Joyless January saw Britain’s imports slump by £4.9bn and exports by £600m

The value of imports into the UK tumbled by 8.7% in January and exports also fell by 1.8%. Britain’s trade with the EU saw the steepest fall. The international delivery specialist ParcelHero says ‘Joyless January’ shows why UK importers are demanding an end to post-Brexit bureaucracy.

The total value of UK goods imports tumbled by £4.9bn in January, according to new UK Trade figures from the Office for National Statistics (ONS). That’s a drop of 8.7% against December. Britain’s goods exports also fell by £0.6bn, a dip of 1.8%.

In response to this overall £5.5bn fall in the combined total value of the UK’s overseas trade, the international delivery expert ParcelHero says more progress must be made in reducing red tape and time-consuming checks on goods arriving from the European Union (EU).

ParcelHero’s Head of Consumer Research, David Jinks M.I.L.T., says: ‘Joyless January will be a month Britain’s international traders want to forget, with the value of both imports and exports falling. It looks as if trade with the EU was particularly hard hit.

‘Imports from the EU fell by £2.5bn, an 8.8% plunge compared to December. Our exports to the EU also fell by £700m, a 4.2% drop. That’s a discouraging start to the year’s trade.

‘Things were slightly rosier in terms of trade with non-EU countries. While imports fell by £2.4bn, an 8.7% tumble, exports to countries beyond the European Union actually rose by £100m, a climb of 0.9% over December’s results.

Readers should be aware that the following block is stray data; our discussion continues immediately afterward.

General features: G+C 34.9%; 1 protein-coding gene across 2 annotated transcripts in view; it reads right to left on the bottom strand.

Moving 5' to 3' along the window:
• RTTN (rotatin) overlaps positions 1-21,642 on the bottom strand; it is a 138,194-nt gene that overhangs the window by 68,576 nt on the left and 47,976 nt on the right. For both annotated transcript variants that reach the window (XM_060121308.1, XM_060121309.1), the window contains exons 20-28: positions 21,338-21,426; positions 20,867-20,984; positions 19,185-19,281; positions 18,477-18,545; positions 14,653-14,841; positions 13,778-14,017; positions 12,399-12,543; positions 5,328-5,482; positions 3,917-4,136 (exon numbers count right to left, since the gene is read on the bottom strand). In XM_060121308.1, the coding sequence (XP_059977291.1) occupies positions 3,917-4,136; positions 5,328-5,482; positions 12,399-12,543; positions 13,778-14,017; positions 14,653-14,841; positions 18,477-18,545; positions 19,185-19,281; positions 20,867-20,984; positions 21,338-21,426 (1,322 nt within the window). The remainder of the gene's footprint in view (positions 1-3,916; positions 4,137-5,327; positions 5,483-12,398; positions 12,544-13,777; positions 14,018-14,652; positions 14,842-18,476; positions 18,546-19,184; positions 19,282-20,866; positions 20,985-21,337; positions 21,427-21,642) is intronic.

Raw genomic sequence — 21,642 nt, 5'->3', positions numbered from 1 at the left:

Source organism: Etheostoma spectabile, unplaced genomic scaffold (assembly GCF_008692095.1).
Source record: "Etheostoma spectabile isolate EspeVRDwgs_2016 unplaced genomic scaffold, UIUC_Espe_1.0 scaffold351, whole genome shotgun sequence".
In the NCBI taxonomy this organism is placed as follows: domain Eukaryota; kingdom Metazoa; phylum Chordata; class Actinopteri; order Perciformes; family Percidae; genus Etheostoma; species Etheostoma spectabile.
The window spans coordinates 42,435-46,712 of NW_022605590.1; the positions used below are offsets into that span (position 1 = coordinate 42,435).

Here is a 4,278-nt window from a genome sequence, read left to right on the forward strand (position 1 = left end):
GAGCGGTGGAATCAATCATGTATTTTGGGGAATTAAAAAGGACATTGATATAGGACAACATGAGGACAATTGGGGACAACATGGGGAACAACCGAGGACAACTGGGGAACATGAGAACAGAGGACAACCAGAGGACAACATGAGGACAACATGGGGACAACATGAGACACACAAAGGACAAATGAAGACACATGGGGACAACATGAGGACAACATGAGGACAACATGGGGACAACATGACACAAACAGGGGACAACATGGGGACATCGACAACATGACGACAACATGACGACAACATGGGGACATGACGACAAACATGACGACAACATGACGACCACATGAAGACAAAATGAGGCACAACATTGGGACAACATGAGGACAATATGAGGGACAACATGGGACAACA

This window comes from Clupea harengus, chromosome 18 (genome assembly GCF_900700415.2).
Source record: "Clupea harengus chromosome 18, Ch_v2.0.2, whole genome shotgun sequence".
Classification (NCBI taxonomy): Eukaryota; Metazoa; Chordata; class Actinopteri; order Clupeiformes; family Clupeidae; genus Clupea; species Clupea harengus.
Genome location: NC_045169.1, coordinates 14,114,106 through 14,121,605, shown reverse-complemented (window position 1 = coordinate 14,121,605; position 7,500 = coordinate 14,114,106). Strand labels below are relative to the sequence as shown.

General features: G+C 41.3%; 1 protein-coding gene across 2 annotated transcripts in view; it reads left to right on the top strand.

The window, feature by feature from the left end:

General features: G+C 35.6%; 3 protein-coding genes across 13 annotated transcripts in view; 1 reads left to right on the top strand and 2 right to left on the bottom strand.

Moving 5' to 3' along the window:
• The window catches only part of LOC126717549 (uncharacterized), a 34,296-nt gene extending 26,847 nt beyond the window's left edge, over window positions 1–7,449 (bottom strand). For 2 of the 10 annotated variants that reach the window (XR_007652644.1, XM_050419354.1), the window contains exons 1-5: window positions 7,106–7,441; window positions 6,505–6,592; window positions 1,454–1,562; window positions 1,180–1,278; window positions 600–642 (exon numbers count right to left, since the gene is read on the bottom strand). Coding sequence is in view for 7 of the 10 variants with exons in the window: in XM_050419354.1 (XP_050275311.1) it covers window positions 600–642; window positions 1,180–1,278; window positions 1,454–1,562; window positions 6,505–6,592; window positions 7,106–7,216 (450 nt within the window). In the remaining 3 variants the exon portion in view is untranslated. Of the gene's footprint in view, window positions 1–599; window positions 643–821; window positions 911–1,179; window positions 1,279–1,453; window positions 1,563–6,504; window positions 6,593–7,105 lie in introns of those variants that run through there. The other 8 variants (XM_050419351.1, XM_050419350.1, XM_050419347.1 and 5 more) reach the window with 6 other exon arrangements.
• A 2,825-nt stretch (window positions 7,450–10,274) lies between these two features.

‘Stripping out the impact of inflation, total goods imports (both EU and non-EU) decreased by £4.1bn and exports decreased by £0.3bn.

‘The Government’s Office for National Statistics concedes that January saw “imports falling substantially in value terms from both EU and non-EU countries”. The £2.5bn (8.8%) decrease in imports from the EU in January was mainly the result of a £1.5bn fall in imports of machinery and transport equipment.

‘Part of the reason for the decline in the value of both imports and exports is actually quite a positive one: the cost of fuels and chemicals is falling, which is good news for consumers and many manufacturers. However, this does not explain why EU trade continues to struggle more than exports and imports beyond Europe. It’s vital that the UK continues to rebuild its relationship with the EU. Parliament must approve the changes to the Northern Ireland Protocol that have been agreed with Brussels. Once this is resolved, further negotiations can take place to ease more of the checks and red tape on UK imports from the EU, which were imposed in the aftermath of Brexit.

‘Both importers and exporters can also maximise their profits by rethinking how they prepare items for transportation. By using too much packaging they could be running up unnecessary charges. That’s because international carriers use a measurement called “volumetric weight” to calculate the size of a package. It measures the space a package takes, as well as its actual weight.

‘One problem is that different companies use different divisors to set this rate. And some apply a different volumetric formula for their express service compared to their economy service.”